Talk: Our Belgium Guests: The Reception of Belgian Refugees in West London, 1914-1915

Posted on: 14th April 2015

Belgian Red Cross Fund PosterToday Belgium is well known in the UK as the birthplace of the fictional characters Tintin and Poirot, but one hundred years ago it was the country whose invasion by German troops in August 1914 precipitated Britain's involvement in the First World War.

The Germans overran much of the country and many thousands of Belgians fled to the safety of Holland, France and Britain.  Over 200, 000 refugees escaped and arrived in England in the autumn of 1914. Such a large sudden influx of foreigners was a challenge for the government in London but also for the local communities in which they were settled.

Highlights of the talk include:

  • How the government managed the sudden arrival of so many refugees
  • Drawing on the experiences of Hanwell, Ealing and Ruislip amongst other local places, how the refugees were housed and money was raised to support them
  • The life of the refugees, including education for the children, health, welfare and employment  
  • How the host population responded to the refugees, their language, religion and customs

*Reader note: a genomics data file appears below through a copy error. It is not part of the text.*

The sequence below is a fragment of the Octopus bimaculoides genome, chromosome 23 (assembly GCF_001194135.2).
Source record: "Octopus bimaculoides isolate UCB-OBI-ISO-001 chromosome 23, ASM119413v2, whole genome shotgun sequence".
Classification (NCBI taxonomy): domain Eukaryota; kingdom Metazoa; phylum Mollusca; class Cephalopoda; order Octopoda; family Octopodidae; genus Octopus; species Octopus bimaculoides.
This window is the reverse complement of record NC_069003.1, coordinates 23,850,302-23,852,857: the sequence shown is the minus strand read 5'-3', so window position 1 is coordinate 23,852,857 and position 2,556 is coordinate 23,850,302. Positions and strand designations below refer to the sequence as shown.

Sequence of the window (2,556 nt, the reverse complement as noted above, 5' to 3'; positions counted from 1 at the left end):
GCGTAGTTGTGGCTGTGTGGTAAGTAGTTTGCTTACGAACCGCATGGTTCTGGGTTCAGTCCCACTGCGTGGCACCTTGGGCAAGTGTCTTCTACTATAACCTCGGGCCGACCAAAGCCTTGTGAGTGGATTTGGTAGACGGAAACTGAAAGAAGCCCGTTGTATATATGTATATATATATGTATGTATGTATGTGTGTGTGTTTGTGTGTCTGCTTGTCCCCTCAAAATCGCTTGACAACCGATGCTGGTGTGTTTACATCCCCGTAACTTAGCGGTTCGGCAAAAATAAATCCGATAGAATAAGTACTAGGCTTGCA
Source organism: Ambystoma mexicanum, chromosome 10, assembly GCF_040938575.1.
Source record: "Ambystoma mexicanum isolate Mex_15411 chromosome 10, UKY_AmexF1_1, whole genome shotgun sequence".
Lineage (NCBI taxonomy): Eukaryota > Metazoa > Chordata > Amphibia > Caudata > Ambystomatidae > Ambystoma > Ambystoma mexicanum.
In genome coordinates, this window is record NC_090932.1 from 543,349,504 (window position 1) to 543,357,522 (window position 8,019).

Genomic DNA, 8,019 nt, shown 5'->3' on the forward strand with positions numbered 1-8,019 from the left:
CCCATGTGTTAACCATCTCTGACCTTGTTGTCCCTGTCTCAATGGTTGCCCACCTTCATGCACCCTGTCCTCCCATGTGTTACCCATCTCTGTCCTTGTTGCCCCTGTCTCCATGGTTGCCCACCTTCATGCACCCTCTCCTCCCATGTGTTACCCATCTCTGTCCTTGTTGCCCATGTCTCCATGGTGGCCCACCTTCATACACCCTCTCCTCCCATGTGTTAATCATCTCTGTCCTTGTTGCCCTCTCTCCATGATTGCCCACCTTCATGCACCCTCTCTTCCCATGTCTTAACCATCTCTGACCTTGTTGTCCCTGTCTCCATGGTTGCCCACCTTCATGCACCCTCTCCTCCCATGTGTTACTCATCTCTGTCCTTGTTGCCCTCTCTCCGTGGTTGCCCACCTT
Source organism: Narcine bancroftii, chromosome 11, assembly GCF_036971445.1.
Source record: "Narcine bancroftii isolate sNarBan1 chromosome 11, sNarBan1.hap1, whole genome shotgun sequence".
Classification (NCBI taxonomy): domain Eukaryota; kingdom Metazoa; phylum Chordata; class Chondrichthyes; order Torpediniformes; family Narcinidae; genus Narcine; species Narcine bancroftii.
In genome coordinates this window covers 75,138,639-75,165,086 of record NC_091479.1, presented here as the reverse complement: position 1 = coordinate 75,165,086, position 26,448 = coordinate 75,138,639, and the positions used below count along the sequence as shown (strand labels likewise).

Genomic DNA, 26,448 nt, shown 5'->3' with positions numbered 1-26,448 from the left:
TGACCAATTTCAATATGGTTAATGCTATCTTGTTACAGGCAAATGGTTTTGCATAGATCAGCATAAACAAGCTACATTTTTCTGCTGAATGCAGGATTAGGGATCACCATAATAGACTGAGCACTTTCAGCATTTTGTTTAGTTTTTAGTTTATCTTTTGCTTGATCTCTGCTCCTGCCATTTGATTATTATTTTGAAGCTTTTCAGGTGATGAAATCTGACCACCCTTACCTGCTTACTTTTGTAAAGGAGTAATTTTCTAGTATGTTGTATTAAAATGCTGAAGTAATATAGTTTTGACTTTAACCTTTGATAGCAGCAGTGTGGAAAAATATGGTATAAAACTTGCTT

Peter HounsellDr Peter Hounsell- retired senior library manager, local history enthusiast and author of several books including “The Ealing Book” and “London's Rubbish: Two Centuries of Dirt, Dust and Disease in the Metropolis”- gives a thought provoking talk about how our local communities coped and the lessons that we can learn.

This talk organised by Ealing Libraries is the latest in a series of talks commemorating the centenary of the First World War.

Join us on the evening of Thursday 07th May (lecture starts at 6.15pm) at Ealing Central Library (tickets cost £3 members/ £5 non-members) and reflect upon this often overlooked and forgotten part of our history. 

 Further information regarding how the Local History Centre can help you with your local or family tree research, listings of local history books available to buy, latest local history blog postings and planned future talks can be found on their information page.